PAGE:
U.S. Pat. No. Des. 304,992 which issued on Dec. 12, 1989 to Matthies also shows a claw type tool. In actual use of the Matthies tool the applicant has found that the claw extends too far beneath the edge of the lid of certain plastic buckets and pails and thus tends to hang up on the circumferential ridge and interferes with the use of the tool and the removal of the lid since it engages the bucket, not the lid.
From the preceding discussion it will be understood that among the objectives of the present invention are included the following:
the provision of a new and improved multi-purpose container opening tool;
the provision of a tool of the above-described character useful to remove a variety of container lids safely and without substantial damage to the lid or container; and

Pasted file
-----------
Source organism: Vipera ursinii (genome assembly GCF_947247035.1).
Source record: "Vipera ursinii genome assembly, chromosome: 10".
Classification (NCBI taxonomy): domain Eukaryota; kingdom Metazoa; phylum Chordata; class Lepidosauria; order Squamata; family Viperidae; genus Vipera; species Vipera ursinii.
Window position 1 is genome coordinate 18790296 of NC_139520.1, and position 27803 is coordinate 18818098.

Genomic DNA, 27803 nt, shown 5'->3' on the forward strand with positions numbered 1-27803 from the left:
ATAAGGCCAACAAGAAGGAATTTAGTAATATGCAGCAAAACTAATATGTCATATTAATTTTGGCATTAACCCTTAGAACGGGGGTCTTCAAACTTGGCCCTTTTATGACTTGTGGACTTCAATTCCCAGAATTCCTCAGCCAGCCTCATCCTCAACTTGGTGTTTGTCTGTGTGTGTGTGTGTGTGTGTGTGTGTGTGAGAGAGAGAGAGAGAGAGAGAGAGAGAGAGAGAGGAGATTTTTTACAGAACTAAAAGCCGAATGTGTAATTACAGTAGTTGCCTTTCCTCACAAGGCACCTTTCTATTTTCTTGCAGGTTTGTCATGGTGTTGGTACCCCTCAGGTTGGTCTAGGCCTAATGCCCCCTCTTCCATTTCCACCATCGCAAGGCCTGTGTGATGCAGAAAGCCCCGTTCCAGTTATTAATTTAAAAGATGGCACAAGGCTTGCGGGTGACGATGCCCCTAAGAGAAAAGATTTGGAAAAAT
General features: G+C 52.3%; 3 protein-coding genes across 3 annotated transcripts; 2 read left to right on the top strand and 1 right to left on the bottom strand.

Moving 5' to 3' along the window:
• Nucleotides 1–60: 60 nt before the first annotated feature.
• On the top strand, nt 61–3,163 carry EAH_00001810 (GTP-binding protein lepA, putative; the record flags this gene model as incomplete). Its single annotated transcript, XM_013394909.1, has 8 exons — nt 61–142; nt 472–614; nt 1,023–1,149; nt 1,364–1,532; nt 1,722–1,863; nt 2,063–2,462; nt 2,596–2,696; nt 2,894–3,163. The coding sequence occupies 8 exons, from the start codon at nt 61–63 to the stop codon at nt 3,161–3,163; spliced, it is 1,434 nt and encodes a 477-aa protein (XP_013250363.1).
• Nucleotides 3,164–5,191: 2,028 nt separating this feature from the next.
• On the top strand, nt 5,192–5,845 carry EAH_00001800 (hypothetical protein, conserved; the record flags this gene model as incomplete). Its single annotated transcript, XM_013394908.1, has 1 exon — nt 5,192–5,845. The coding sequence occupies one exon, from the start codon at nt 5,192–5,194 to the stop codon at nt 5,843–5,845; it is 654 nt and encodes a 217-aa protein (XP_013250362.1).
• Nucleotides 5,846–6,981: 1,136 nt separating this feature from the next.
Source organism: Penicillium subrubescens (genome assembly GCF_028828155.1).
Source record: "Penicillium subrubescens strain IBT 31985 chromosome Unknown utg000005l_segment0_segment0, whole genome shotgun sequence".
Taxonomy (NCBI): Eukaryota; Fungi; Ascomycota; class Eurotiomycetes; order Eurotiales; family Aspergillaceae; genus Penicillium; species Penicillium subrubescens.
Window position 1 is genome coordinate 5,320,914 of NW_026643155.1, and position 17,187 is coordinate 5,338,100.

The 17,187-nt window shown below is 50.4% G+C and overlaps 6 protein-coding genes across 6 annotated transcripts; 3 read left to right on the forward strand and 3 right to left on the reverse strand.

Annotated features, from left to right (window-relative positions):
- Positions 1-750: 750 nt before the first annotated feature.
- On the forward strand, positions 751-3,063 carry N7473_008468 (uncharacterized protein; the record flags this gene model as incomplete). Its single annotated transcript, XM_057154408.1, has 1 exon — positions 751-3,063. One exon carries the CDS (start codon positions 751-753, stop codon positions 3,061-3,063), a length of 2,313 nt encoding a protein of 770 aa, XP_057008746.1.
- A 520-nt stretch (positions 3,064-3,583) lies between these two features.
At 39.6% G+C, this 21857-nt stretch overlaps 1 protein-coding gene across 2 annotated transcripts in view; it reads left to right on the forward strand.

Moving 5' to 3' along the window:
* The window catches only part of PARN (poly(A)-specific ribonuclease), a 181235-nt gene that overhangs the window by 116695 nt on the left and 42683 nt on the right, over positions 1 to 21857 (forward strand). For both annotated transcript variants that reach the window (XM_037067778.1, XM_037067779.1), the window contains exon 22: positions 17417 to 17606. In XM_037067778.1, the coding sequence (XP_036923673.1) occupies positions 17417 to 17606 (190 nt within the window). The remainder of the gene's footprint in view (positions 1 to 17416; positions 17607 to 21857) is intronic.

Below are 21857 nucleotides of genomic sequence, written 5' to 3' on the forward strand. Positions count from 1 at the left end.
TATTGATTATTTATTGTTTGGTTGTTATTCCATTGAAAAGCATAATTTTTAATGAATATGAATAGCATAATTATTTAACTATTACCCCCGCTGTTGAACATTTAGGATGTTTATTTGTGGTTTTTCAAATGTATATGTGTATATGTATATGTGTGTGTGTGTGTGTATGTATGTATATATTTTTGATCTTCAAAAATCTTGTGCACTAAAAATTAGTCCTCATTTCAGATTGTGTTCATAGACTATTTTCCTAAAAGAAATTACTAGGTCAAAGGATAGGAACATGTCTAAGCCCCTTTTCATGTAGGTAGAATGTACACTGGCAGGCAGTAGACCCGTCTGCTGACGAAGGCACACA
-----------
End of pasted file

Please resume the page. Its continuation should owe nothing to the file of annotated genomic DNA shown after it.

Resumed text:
the provision of a tool of the above-described character which is simple and economical to manufacture.
These and other objectives of the present invention are efficiently achieved by providing a handle portion from a first or forward end of which extends a claw opener adapted for use with plastic containers having lids which extend over the edge of the container. From opposite sides of the other end of the handle extend two projections; the first adapted for use in opening friction-fit can lids and the second for releasing crimped tang type lids.
The foregoing as well as other objects, features and advantages of the present invention will become more apparent from the following detailed description taken in conjunction with the appended drawing.
FIG. 1 is a perspective view of a multi-purpose container opening tool in accordance with the principles of the present invention.
FIG. 2 is a perspective view showing the tool of the invention being used to pry a lid from a container.